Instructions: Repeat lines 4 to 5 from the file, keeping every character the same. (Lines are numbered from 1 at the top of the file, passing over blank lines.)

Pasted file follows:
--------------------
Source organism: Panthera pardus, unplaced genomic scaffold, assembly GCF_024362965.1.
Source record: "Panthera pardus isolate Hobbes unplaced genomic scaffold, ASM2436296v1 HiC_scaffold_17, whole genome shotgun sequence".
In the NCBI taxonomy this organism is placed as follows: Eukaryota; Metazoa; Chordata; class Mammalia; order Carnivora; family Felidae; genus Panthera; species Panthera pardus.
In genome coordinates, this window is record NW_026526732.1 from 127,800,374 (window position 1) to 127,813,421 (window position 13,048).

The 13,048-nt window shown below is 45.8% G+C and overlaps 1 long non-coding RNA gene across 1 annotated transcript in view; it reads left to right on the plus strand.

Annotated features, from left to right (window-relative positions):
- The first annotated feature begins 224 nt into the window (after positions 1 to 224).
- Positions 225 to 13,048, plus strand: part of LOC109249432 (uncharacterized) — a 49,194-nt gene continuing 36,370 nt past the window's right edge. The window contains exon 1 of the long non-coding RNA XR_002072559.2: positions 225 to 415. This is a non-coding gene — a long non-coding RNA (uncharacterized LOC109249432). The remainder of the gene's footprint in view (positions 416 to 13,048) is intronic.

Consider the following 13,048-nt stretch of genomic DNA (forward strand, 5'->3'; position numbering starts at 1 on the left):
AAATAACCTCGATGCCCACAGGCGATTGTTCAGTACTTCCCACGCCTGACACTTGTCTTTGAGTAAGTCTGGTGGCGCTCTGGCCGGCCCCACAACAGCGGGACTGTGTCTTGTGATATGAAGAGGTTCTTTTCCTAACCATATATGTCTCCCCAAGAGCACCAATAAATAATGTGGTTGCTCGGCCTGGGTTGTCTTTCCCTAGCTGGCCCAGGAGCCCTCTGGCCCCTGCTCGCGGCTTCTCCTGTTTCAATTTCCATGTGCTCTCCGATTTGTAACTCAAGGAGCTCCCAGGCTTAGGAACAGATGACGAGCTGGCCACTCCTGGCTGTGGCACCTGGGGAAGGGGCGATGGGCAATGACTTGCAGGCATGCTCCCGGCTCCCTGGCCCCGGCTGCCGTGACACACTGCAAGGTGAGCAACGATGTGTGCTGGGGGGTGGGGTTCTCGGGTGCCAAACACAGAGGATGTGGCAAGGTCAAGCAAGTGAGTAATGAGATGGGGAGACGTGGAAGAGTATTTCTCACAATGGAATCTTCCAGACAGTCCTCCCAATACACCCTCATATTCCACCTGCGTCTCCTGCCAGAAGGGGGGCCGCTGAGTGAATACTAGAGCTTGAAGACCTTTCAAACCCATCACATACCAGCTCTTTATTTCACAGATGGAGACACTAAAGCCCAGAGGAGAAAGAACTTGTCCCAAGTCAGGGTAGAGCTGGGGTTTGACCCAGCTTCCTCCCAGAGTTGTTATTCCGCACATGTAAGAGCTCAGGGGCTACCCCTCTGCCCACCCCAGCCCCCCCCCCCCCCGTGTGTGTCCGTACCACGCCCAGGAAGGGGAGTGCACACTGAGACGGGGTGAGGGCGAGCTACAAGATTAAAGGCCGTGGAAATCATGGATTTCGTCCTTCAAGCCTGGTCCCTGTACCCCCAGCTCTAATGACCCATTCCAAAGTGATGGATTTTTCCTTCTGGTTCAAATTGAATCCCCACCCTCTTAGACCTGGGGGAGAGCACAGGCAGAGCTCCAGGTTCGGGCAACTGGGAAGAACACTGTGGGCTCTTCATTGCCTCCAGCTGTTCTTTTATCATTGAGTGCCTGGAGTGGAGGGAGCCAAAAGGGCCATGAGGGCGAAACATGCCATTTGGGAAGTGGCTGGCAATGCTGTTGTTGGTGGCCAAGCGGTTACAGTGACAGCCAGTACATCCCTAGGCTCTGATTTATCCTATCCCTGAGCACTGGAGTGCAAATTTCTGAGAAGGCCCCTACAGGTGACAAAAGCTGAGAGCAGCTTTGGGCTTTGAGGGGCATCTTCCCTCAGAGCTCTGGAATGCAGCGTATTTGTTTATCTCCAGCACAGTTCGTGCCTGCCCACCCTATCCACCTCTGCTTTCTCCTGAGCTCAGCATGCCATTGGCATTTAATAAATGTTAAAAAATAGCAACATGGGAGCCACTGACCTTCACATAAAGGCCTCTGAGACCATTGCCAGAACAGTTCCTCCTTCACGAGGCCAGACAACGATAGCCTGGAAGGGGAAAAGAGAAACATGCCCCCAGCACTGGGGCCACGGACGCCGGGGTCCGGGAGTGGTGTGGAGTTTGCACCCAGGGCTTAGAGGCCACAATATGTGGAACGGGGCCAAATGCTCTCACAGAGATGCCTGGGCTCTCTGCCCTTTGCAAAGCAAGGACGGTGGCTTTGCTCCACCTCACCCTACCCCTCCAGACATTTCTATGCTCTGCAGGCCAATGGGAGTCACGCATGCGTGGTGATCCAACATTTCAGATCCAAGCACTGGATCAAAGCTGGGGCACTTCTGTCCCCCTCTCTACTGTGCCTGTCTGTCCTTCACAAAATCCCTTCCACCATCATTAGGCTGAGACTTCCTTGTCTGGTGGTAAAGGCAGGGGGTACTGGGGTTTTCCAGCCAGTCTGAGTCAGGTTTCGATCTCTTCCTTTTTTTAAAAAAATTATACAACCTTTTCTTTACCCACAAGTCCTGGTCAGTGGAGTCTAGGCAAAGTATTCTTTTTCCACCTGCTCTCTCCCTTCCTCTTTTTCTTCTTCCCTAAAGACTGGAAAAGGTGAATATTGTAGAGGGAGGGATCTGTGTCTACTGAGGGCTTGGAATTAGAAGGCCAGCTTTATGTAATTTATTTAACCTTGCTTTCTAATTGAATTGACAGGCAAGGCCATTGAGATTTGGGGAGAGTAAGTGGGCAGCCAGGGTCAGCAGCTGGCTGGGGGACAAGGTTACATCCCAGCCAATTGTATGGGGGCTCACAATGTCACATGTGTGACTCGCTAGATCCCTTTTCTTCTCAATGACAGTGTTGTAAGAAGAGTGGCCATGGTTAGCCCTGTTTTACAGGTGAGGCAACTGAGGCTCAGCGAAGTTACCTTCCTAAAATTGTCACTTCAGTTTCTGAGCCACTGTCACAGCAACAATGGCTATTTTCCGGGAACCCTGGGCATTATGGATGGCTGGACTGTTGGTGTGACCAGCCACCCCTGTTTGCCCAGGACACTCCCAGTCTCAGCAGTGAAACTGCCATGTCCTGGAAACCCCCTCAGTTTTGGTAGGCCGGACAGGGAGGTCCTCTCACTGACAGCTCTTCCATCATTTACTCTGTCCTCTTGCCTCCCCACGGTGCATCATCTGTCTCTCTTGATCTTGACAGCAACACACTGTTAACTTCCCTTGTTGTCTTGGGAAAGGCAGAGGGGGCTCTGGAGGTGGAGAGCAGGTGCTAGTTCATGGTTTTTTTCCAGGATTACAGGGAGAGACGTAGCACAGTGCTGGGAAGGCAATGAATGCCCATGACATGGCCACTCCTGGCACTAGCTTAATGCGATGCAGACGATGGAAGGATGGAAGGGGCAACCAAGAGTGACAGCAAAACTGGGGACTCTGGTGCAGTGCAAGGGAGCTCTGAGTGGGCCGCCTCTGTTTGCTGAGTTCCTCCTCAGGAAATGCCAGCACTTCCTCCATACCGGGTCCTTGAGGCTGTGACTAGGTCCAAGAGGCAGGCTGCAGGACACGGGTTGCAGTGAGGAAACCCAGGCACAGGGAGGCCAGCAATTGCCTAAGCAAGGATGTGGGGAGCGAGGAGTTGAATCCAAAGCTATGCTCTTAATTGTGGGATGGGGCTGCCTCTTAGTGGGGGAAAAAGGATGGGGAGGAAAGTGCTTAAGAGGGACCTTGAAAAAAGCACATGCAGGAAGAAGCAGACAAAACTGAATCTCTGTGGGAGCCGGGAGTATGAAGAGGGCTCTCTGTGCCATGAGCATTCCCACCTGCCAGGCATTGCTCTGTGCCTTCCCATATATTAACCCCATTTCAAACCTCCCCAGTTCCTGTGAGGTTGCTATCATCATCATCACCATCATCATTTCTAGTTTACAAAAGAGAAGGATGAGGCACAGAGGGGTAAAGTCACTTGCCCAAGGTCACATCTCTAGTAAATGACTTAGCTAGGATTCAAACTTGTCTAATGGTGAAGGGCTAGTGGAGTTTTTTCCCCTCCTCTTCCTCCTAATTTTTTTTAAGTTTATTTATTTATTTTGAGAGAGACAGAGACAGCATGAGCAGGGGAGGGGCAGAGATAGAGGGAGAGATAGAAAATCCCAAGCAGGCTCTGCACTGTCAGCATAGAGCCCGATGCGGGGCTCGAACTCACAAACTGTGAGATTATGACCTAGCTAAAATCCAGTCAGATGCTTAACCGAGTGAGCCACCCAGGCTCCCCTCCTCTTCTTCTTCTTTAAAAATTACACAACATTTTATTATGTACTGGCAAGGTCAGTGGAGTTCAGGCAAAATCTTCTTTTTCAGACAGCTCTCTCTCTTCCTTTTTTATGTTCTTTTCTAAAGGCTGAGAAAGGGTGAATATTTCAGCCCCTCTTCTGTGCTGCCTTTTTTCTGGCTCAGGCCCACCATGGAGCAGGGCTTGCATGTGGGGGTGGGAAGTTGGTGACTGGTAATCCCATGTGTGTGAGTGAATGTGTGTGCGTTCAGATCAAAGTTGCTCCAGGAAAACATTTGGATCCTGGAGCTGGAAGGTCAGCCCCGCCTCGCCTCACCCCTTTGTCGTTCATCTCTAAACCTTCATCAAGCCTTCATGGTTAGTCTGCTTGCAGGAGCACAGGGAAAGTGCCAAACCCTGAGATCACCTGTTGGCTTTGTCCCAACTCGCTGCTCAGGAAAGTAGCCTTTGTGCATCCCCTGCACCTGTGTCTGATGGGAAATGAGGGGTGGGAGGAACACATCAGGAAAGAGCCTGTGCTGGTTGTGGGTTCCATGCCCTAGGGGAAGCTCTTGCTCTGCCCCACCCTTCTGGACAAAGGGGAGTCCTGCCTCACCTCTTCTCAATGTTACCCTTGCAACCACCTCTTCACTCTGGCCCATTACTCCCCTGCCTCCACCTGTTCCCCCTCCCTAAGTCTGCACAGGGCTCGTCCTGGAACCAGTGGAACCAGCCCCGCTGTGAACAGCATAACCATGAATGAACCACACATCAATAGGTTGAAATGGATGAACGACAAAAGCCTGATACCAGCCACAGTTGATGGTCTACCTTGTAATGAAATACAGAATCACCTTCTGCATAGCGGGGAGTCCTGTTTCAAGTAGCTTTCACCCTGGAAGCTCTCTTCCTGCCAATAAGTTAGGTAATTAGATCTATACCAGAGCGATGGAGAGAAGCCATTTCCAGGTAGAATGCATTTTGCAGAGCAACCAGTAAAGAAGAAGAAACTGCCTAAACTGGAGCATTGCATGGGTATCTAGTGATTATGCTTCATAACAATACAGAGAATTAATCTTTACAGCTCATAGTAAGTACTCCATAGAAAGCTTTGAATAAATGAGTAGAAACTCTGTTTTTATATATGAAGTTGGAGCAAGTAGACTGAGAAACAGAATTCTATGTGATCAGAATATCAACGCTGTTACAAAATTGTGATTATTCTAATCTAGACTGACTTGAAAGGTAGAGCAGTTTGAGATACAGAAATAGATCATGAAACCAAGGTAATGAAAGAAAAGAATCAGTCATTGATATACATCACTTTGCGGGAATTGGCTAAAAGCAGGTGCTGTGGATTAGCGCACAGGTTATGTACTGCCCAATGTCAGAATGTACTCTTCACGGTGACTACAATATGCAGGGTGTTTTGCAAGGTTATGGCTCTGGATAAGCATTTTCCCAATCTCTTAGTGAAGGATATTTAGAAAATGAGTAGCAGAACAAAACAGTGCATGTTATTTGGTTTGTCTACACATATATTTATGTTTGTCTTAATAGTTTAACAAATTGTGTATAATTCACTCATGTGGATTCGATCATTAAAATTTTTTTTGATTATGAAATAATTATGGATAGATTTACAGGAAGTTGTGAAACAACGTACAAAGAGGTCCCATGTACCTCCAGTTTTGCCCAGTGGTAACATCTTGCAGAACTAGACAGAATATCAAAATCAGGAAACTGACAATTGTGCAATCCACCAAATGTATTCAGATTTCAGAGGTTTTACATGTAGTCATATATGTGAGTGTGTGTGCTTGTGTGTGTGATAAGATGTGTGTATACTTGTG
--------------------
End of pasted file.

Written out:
In genome coordinates, this window is record NW_026526732.1 from 127,800,374 (window position 1) to 127,813,421 (window position 13,048).

The 13,048-nt window shown below is 45.8% G+C and overlaps 1 long non-coding RNA gene across 1 annotated transcript in view; it reads left to right on the plus strand.